11. As against the circumstances relied upon by the High Court, we find that in the register relating to the registration of firms kept under the Indian Partnership Act, an entry was made on May 5, 1952 relating to the registration of the plaintiff-firm. The above entry was plainly in pursuance of application filed on behalf of the plaintiff firm shortly before the making of that entry. The above entry shows that the position taken up on behalf of the plaintiff firm even in the year 1952 was that there were only five partners of the plaintiff firm and that in addition to that, Shashi Kumar minor was admitted to the benefit of partnership. The entry thus reveals that even in the year 1952 the stand of the partners of the plaintiff firm was that Satyavati was not a partner of the plaintiff-firm and that it was her minor son Shashi Kumar who was entitled to share in the profits of the partnership. This entry would be inexplicable if Satyavati had become a partner of the plaintiff firm with effect from October 24, 1949.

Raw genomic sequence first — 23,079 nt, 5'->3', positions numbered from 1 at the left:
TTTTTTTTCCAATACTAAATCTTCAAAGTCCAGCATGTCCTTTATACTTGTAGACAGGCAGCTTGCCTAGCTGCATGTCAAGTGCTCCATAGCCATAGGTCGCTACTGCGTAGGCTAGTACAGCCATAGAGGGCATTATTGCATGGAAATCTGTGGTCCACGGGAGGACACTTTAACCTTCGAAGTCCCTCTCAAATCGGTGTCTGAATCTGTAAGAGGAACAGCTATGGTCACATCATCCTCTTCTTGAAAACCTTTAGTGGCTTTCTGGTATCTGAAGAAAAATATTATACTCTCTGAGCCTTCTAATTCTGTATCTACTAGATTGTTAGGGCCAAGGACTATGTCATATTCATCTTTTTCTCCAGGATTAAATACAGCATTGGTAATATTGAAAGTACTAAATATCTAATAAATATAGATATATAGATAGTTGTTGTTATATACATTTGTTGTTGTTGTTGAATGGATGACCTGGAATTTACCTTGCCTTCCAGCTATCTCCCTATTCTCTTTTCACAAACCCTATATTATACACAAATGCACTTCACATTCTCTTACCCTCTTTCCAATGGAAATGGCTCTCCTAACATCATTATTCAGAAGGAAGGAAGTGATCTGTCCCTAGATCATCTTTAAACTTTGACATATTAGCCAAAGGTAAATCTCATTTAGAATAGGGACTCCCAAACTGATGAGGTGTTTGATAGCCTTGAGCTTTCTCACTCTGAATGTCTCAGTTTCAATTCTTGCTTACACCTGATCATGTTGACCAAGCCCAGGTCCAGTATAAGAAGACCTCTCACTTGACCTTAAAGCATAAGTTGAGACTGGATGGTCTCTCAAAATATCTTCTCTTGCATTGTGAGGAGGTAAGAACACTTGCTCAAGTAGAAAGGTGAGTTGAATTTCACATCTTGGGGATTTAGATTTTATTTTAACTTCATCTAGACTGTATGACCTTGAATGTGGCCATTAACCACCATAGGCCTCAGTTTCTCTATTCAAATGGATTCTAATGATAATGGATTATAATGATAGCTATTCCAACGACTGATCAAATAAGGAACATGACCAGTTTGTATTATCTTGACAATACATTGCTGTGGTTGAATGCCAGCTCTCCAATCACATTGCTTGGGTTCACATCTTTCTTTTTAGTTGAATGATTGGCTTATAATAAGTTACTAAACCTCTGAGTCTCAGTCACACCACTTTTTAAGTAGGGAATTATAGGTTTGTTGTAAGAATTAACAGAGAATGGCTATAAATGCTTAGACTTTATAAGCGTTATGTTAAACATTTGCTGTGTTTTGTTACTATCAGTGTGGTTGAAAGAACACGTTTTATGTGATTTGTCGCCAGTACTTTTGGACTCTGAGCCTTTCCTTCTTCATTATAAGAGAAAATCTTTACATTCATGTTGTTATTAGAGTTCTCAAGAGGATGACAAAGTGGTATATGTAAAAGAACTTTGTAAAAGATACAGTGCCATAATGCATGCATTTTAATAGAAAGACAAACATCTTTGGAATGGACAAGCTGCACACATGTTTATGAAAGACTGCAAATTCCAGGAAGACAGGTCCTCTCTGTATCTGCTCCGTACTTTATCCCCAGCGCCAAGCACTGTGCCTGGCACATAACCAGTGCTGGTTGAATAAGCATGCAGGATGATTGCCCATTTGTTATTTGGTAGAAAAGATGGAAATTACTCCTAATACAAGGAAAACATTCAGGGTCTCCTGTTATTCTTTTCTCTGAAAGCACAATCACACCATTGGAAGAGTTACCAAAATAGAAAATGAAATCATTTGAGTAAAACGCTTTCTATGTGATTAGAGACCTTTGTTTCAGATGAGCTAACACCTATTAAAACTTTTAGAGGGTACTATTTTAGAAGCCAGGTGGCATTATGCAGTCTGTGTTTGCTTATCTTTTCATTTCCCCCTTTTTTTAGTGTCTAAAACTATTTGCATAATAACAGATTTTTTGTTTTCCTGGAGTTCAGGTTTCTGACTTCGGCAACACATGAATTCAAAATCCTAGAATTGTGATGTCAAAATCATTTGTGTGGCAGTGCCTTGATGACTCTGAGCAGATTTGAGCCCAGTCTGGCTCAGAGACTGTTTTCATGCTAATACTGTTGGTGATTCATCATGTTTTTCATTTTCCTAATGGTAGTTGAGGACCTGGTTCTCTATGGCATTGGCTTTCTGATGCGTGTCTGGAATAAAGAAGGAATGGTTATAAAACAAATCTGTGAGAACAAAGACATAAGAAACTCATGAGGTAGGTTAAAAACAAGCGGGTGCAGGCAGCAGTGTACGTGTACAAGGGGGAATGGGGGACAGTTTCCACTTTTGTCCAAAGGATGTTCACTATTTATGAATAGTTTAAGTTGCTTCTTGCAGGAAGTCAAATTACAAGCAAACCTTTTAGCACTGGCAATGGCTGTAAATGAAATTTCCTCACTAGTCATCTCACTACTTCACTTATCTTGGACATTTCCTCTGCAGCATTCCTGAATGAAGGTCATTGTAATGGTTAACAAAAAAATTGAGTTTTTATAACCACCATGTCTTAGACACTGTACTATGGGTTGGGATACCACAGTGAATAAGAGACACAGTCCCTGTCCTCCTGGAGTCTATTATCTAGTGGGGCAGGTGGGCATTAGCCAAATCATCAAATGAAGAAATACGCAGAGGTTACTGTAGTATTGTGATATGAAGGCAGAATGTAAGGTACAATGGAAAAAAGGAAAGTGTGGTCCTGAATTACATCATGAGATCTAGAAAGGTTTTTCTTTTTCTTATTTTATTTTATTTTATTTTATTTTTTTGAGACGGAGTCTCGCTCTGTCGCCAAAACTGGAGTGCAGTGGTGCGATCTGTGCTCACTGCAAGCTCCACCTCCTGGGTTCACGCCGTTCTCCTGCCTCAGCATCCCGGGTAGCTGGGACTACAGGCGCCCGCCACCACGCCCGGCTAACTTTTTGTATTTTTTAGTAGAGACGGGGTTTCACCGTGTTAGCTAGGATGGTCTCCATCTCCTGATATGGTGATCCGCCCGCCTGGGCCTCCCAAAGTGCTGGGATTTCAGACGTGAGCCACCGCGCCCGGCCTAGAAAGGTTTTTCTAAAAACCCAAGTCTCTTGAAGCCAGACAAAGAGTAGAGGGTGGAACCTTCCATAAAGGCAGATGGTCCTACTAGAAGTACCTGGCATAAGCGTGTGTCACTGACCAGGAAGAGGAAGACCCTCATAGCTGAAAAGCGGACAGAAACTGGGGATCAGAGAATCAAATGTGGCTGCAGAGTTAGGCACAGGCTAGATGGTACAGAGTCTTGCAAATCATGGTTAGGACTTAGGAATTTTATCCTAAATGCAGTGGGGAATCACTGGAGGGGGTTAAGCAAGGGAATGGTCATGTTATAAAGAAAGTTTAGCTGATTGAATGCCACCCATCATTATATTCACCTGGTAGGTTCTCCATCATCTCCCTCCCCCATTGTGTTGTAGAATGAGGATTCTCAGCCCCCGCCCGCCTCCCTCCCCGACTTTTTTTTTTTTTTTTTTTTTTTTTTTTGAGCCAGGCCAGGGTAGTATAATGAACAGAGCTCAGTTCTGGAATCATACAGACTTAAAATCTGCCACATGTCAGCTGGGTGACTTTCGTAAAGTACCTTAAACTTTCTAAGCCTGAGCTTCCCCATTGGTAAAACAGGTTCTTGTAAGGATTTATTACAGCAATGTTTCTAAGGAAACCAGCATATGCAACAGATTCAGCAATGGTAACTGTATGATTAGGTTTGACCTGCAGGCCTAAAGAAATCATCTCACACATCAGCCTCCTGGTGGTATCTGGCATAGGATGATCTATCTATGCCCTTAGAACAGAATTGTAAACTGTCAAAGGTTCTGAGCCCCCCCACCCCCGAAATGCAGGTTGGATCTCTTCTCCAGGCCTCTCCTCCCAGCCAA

12. Another circumstance which goes to show that Satyavati did not become a partner of the plaintiff-firm is the entry in the registers of the defend-ant-company. According to Section 87 of the Indian Companies Act 1913, which was the Act in force at the relevant time, every company shall keep inter alia at its registered office a register of managing agents containing with respect to each of them the following particulars, that is to say, in the case of a firm, the fullname, address and nationality of each partner and the date on which each became a pertner. The entry which was made in the register of the defendant-company regarding the partners of its managing agents showed that after April 1, 1949 there were five partners besides Shahi Kumar minor under the guardianship of his mother Satyavati, of the firm of the managing agents Mohatta Brothers. Although the above entry was made on October 6, 1949, no subsequent entry was made thereafter showing Satyavati as partner of the firm of Mohatta Brothers. Had Satayavati in fact become a partner since October 24, 1949 of Mohatta Brothers, it seems unlikely that an entry to that effect would not be made in the register of the defendant-company. It may also be mentioned in the above context that return has to be sent to the Registrar of the Firms under Section 87 regarding any change in the particulars required to be contained in the register. Failure to comply with the directions entailed imposition of fine.